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Washington Beat

Washington Beat

Clinton's budget cuts deeper
into Patent Office funds

Inventors may face higher fees and longer delays in patent approvals if a budget proposal by the Clinton administration survives. The warning comes from Michael K. Kirk, executive director of the American Intellectual Law Association, based in Arlington, VA. Several other groups representing small inventors also are urging Congress to reject the President's request. The White House wants to seize $92 million of $119 million that it projects the Patent and Trademark Office (PTO) will collect next fiscal year in surcharges. Six years ago Capitol Hill raised fees for applicants and patent owners by 69% in an effort to make PTO self-sustaining. "Almost immediately, however, Congress began treating the revenue collected by the surcharge as if it was taxpayer revenue," Kirk complains. Congress has shifted $140 million of the fees in the past five years to other causes. This is the first time, however, that a president has suggested such a diversion--and it would be the largest of any year. Kirk fears that PTO will have to freeze hiring of patent examiners and curtail its automation efforts.


Method attempts to optimize returns on design process

How can firms get the most bang from re-sources consumed during the design process? One answer is through Intelligent Real Time Design (IRTD). The methodology is outlined in The Frontiers of Engineering, a publication by the National Academy of Engineering. The 123-page paperback contains six chapters on design re-search. Alice M. Agogino, professor in the Department of Mechanical Engineering at the University of California at Berkeley, wrote the section on IRTD. The approach considers the value of the design team's time; the cost of further information gathering, analyses, or experimentation; and "time-to-market" opportunity costs. IRTD trades off the costs against the optimum design solution. The process formulates the design decision as a problem in nonlinear programming, having objectives, constraints, and probabilities for uncertainties. Agogino contends that ambiguity is largest in the early conceptual stages of design. Results of the IRTD analysis are a set of expected costs associated with the uncertainty in each design decision.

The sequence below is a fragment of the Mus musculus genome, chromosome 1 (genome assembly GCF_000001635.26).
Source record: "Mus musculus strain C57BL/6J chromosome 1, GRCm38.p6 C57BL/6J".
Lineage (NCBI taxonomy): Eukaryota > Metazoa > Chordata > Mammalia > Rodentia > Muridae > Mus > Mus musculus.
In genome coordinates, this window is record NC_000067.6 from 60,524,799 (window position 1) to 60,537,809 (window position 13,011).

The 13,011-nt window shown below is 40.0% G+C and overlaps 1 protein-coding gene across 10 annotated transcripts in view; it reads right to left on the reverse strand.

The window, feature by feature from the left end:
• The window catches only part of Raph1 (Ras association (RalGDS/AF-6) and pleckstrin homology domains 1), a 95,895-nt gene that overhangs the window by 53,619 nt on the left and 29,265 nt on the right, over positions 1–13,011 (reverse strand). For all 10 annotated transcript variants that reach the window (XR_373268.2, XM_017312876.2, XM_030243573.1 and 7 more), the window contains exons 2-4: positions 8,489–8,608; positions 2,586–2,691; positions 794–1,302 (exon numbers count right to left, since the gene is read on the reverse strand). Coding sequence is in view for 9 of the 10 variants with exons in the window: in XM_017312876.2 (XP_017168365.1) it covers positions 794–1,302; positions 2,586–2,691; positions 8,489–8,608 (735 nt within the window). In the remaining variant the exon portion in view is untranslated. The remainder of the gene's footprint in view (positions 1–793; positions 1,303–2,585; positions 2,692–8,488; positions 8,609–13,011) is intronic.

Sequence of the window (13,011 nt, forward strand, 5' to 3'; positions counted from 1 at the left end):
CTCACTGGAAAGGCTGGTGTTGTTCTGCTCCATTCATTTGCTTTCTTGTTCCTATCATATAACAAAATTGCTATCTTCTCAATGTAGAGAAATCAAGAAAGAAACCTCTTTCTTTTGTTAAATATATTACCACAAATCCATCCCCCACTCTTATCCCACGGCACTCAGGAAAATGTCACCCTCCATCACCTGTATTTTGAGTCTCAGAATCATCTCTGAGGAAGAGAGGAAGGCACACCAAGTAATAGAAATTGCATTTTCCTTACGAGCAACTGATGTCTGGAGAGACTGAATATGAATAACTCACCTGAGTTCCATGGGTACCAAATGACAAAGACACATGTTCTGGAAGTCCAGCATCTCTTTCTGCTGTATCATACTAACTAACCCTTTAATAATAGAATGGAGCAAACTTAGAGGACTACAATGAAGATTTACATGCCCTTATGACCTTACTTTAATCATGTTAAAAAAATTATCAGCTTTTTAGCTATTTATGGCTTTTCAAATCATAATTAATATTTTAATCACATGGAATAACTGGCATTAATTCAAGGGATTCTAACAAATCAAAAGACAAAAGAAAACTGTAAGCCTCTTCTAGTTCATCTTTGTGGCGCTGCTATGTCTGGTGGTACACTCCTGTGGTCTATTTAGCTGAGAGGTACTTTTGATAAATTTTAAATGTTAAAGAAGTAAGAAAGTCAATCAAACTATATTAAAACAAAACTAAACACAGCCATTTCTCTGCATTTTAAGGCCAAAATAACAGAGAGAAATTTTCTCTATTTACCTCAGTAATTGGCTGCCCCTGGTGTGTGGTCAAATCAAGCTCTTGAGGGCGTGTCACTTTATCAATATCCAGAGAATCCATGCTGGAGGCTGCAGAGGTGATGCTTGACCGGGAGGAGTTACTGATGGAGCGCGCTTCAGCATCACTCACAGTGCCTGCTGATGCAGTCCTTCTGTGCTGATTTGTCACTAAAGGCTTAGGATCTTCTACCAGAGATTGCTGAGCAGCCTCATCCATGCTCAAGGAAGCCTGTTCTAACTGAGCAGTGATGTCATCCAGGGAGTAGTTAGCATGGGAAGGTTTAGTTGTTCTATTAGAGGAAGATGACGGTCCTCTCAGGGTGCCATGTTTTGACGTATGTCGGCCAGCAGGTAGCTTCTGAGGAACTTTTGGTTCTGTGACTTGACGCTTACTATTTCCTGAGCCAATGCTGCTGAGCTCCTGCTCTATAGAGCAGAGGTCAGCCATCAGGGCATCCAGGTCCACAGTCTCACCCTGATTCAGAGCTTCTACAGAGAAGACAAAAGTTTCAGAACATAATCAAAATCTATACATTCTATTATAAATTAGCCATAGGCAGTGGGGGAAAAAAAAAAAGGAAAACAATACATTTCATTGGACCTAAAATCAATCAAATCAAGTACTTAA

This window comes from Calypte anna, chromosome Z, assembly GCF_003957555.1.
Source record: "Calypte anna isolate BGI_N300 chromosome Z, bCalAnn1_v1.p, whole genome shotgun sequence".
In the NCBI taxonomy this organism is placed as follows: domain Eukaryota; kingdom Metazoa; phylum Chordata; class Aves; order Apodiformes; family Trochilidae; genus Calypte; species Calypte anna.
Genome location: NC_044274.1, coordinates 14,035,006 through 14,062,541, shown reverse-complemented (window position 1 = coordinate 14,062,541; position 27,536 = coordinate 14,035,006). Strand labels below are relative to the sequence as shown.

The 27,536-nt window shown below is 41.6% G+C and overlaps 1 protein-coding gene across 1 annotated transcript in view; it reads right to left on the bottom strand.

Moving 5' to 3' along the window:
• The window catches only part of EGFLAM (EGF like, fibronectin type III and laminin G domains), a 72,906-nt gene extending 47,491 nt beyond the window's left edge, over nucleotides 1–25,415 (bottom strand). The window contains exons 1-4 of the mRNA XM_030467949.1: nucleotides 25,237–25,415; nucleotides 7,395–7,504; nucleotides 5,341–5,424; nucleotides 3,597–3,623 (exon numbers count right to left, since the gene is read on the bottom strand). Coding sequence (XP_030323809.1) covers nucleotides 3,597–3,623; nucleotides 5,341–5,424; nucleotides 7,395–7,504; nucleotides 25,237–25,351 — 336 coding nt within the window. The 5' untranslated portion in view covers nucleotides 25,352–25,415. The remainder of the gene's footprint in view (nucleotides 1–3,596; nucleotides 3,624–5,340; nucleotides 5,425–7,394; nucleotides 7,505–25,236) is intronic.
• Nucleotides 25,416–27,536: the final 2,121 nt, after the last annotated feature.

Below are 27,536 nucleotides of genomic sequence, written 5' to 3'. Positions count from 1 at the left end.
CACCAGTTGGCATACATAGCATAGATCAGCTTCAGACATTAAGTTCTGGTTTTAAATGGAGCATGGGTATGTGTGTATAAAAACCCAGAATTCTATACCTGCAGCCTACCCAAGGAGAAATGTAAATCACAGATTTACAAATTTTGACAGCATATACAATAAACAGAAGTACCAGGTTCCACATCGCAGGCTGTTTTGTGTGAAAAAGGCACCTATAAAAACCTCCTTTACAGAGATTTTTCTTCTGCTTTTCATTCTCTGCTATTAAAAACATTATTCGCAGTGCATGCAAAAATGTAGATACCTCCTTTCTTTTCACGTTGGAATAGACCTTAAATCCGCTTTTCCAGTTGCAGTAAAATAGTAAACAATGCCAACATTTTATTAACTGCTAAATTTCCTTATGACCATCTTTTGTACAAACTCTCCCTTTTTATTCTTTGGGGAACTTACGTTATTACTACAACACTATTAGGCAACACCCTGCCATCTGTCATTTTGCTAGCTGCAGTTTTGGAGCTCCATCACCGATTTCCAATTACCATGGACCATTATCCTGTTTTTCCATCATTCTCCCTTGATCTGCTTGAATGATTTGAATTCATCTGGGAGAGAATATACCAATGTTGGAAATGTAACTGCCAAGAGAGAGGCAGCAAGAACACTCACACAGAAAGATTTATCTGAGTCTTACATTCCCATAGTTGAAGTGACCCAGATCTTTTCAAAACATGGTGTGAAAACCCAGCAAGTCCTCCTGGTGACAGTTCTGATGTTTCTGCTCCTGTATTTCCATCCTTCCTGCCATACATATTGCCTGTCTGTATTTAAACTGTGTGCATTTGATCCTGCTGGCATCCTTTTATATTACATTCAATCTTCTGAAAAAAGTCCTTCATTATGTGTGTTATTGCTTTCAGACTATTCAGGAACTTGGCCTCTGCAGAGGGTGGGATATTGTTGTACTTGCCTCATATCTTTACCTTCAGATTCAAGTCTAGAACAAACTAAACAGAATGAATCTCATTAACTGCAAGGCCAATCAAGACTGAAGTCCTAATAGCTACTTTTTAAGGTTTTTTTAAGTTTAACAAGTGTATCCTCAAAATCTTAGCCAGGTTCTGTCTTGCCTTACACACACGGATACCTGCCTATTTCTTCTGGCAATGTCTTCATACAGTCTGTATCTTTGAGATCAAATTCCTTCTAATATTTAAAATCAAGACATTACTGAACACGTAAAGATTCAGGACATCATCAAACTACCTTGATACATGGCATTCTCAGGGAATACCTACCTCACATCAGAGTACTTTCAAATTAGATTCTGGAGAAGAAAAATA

How can ship designers reduce fractures in structures?

Use of newly sprung design methods is the best hope for stemming a rash of fracture-related failures in ships. So concludes a committee of the National Research Council. Old design criteria are insufficient, the panel says. For example, higher-strength steel construction and more extensive structural analysis have led to reduced scantlings and greater stress in ship structure. The committee suggests that structural de-signs take into account different tolerance and fabrication standards for higher-strength steels and include accesses for service in-spections. Among other recommendations: Develop a designer's guidebook that details the newest fatigue predictions and expand simplified fatigue analysis methods, such as SAFEHULL for tankers, to include transverse structure, more complex details, and additional types of ships. Before last year, when the American Bureau of Shipping came up with its SAFEHULL criteria, no ship engineers were explicitly using fatigue and fracture analysis, the panel reports.


Houses of future envisioned in survey of engineers

Houses of the twenty-first century will have an array of systems and devices for saving energy and water. That's the prediction of 100 mechanical, electrical, chemical, civil, and heating, refrigeration, and air-conditioning engineers. They were asked by the National Engineers Week Headquarters in Alexandria, VA, to de-scribe how current technologies will appear in future homes. Among predictions: solar cells as roof shingles, thermostats that adjust to the number of persons in a room, and at-home separation of "gray" water to use for toilets or lawns. Water will emerge into sinks and showers at pre-set temperatures, saving water. New windows will shade or brighten according to sunlight levels. Decentralized power sources, many in houses themselves, will be common. Some homes will sport wind-powered generators.


Tripartite agreement to develop aircraft building tools

Lockheed Martin, the Pentagon's biggest contractor, has struck a deal with IBM and the French company Dassault Systemes to develop computer-based aircraft building tools. IBM and Dassault will provide key elements of a "virtual development environment" for Lockheed Martin's modeling and simulation effort, including Dassault's CATIA CAD/CAM software already used in the U.S. aeronautics and automotive industries. The software will help engineers engage in extensive simulation before Lockheed Martin begins creating processes, tools, and parts for new products. Under a U.S. contract, Lockheed Martin will develop a prototype Joint Strike Fighter within four years.

Walter Wingo, Washington Editor

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